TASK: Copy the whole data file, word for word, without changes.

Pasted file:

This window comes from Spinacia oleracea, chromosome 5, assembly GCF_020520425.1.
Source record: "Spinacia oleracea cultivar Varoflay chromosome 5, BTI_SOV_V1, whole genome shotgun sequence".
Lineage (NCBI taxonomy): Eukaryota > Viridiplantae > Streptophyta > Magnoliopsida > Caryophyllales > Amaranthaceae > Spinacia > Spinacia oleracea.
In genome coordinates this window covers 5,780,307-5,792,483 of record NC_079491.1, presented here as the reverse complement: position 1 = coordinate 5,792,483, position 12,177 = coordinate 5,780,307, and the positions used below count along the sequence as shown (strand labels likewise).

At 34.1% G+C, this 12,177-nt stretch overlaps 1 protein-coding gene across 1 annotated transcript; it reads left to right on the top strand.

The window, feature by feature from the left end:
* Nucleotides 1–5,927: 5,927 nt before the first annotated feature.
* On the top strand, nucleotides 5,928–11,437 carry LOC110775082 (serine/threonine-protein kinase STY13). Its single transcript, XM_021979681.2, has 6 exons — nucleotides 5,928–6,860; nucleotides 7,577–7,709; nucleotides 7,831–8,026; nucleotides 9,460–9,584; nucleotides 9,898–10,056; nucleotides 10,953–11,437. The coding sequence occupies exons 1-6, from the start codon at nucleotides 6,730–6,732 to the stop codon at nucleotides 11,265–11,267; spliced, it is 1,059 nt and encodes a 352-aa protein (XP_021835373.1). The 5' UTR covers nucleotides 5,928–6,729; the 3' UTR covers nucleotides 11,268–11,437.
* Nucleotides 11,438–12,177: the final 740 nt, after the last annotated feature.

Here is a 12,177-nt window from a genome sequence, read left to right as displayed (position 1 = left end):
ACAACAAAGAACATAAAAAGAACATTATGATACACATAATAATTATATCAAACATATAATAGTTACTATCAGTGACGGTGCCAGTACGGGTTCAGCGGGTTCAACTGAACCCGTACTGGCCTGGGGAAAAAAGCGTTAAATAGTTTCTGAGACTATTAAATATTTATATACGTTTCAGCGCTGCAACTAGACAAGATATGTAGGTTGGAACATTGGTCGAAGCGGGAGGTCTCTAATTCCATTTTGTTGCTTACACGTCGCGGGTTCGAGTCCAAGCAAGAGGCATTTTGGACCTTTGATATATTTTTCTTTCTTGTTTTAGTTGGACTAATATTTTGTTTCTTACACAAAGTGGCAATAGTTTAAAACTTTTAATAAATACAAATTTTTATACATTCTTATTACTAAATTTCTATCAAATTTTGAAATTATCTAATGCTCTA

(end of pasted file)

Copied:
This window comes from Spinacia oleracea, chromosome 5, assembly GCF_020520425.1.
Source record: "Spinacia oleracea cultivar Varoflay chromosome 5, BTI_SOV_V1, whole genome shotgun sequence".
Lineage (NCBI taxonomy): Eukaryota > Viridiplantae > Streptophyta > Magnoliopsida > Caryophyllales > Amaranthaceae > Spinacia > Spinacia oleracea.
In genome coordinates this window covers 5,780,307-5,792,483 of record NC_079491.1, presented here as the reverse complement: position 1 = coordinate 5,792,483, position 12,177 = coordinate 5,780,307, and the positions used below count along the sequence as shown (strand labels likewise).

At 34.1% G+C, this 12,177-nt stretch overlaps 1 protein-coding gene across 1 annotated transcript; it reads left to right on the top strand.

The window, feature by feature from the left end:
* Nucleotides 1–5,927: 5,927 nt before the first annotated feature.
* On the top strand, nucleotides 5,928–11,437 carry LOC110775082 (serine/threonine-protein kinase STY13). Its single transcript, XM_021979681.2, has 6 exons — nucleotides 5,928–6,860; nucleotides 7,577–7,709; nucleotides 7,831–8,026; nucleotides 9,460–9,584; nucleotides 9,898–10,056; nucleotides 10,953–11,437. The coding sequence occupies exons 1-6, from the start codon at nucleotides 6,730–6,732 to the stop codon at nucleotides 11,265–11,267; spliced, it is 1,059 nt and encodes a 352-aa protein (XP_021835373.1). The 5' UTR covers nucleotides 5,928–6,729; the 3' UTR covers nucleotides 11,268–11,437.
* Nucleotides 11,438–12,177: the final 740 nt, after the last annotated feature.

Here is a 12,177-nt window from a genome sequence, read left to right as displayed (position 1 = left end):
ACAACAAAGAACATAAAAAGAACATTATGATACACATAATAATTATATCAAACATATAATAGTTACTATCAGTGACGGTGCCAGTACGGGTTCAGCGGGTTCAACTGAACCCGTACTGGCCTGGGGAAAAAAGCGTTAAATAGTTTCTGAGACTATTAAATATTTATATACGTTTCAGCGCTGCAACTAGACAAGATATGTAGGTTGGAACATTGGTCGAAGCGGGAGGTCTCTAATTCCATTTTGTTGCTTACACGTCGCGGGTTCGAGTCCAAGCAAGAGGCATTTTGGACCTTTGATATATTTTTCTTTCTTGTTTTAGTTGGACTAATATTTTGTTTCTTACACAAAGTGGCAATAGTTTAAAACTTTTAATAAATACAAATTTTTATACATTCTTATTACTAAATTTCTATCAAATTTTGAAATTATCTAATGCTCTA